Has Labour stitched up the Mayoral selection for Ken Livingstone – and the election for Boris?

Nominations for Labour’s candidate for Mayor of London will “probably” close within the month and the successful candidate will be in place “by this September,” according to a Labour Party spokesman.

The accelerated timetable makes it much more likely that the only runner so far declared, Ken Livingstone, will be Labour’s candidate. Other heavyweights considering standing may not be ready or willing to throw their hats into the ring so early.

Two other things favour Ken. Unlike in the national party leadership selection, the votes of MPs will not be given special weight. Most London Labour MPs, in the last parliament at least, privately despised Ken (only three signed a Compass Group letter in his support during the 2008 election campaign.)

Also, whoever becomes Labour’s national leader is unlikely to want Ken as their standard-bearer in the 2012 election, Labour’s first big electoral test as an opposition party. However, they will now have no say in the matter, because the mayoral candidate will be chosen at the same time as they are.

All this raises the delicious prospect (for me at least) of an 18-month re-run of the last mayoral election campaign: there’s quite a lot more material in the locker I never got round to, and some interesting new stuff as well!

Ken is popular with the immediate electorate, Labour activists. But the results of the recent general and local elections should give them real pause about choosing him. Those results show that Labour should have a substantial chance of regaining the mayoralty in 2012: in the general election the party got slightly more votes in London than the Tories, and the capital was Labour’s second-best region, apart from Scotland. The Labour vote fell by less here than anywhere else in England and Wales.

Labour also won back control of nine London boroughs, more than doubling its tally (to 17.) In addition, by 2012 the Tories are likely to be pretty unpopular with the various cuts they have to make. Quite a lot of the Lib Dem vote in London which went to Boris last time might well go to Labour in 2012, now that the Lib Dems are in government.

As well as substantial achievements (the destruction of the Tube PPP – not something Ken ever managed) I also see some weaknesses in the Boris mayoralty – exemplified perhaps by its feeble compromising over the new “son of Routemaster” bus.

But one of the most important things which could prevent any Labour victory is Ken’s candidacy. The voters have already had a choice between Boris and Ken, and they have already made up their minds on the subject. Little has happened to change their minds.

In the two years since his defeat, Livingstone and his supporters have refused to learn any lessons or admit any errors, continuing to claim that he was only cheated of his birthright by the evil lies of the Evening Standard (no specific lies are ever cited, by the way, because there weren’t any.)  He has done nothing to address the actual causes of his defeat, reach out to the substantial parts of the electorate whom he alienated or talk about the things they care about. He remains a divisive candidate who attracts both passionate love and passionate loathing and is unlikely to be able to win the centre-ground voters where the election will be decided. I know many white working-class Labour voters who were happy to vote for the party this month, but will never vote for Ken.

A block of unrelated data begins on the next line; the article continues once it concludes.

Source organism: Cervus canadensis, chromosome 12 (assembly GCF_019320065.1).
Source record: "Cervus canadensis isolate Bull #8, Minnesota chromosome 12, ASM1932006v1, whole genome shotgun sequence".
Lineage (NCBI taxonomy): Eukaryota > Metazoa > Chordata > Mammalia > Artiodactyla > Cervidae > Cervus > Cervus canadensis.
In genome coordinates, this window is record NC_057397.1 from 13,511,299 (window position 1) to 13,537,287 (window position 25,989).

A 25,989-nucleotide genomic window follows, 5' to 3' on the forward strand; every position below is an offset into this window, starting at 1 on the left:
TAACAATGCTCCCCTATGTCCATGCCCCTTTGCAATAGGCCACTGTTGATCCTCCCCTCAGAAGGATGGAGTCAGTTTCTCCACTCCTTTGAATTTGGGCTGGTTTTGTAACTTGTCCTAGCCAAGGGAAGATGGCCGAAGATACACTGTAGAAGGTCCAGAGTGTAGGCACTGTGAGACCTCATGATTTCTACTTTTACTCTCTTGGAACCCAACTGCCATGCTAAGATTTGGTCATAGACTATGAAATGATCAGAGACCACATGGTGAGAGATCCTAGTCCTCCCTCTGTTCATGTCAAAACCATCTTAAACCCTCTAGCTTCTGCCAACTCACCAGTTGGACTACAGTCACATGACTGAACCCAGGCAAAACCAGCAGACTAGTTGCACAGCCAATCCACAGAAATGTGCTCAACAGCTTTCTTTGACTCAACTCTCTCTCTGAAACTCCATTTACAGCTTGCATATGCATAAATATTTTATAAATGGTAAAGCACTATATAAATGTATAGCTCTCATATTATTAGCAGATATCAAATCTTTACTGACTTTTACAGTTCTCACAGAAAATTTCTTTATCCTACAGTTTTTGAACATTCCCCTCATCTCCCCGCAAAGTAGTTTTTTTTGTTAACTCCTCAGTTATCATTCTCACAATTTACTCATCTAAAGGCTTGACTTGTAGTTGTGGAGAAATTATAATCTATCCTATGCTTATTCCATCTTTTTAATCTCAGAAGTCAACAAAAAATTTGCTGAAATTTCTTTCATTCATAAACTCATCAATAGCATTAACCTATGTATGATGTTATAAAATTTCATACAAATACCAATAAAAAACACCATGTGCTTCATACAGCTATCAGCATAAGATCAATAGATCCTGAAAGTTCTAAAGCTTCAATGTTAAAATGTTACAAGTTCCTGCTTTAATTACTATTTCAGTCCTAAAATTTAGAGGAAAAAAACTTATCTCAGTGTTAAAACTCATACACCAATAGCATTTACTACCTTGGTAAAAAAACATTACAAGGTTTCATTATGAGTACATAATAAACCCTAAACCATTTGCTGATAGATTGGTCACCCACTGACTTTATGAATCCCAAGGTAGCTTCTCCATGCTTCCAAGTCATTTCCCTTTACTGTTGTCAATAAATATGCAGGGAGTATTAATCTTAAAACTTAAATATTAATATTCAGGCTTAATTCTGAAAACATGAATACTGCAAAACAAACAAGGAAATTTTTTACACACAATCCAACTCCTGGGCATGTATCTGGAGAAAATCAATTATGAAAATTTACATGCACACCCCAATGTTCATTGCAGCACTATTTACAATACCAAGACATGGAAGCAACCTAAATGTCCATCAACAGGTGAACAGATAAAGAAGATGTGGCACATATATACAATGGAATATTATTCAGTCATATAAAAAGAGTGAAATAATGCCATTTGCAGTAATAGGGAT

What limited opinion poll evidence there is also supports this. The only public poll, for the Evening Standard last year, showed that if the election were re-run between Boris and Ken, the Tory’s winning margin would stretch from 6 to 16 points.

Ken will endlessly claim that he (in the mayoral election) outperformed his party (at the London Assembly election) in 2008. This is true – but it is simply not valid to compare a party election, like the Assembly, with a personality contest between two strong, polarising personalities. The unfortunate fact is that on this measure Boris also outperformed his party – by almost exactly the same margin.

It does appear that some movements of rival heavyweights may have been detected in the undergrowth. Speculation centres on Alan Johnson, the former home secretary, James Purnell, the former work and pensions secretary, and John Cruddas, the well-respected leftwinger. Cruddas has said he’d back Ken in the past – but his decision not to stand for the leadership has led to some wondering whether he’d step in to London. They need to make up their minds quickly, whatever they’re going to do.

No doubt some Ken tribalists will say that all the above is a cunning double-bluff on my part to derail the candidacy of the man Boris most fears. But I can tell you categorically that Boris does not fear Ken. A re-run of the 2008 election with the 2008 candidate is, quite simply, Boris’s best hope.

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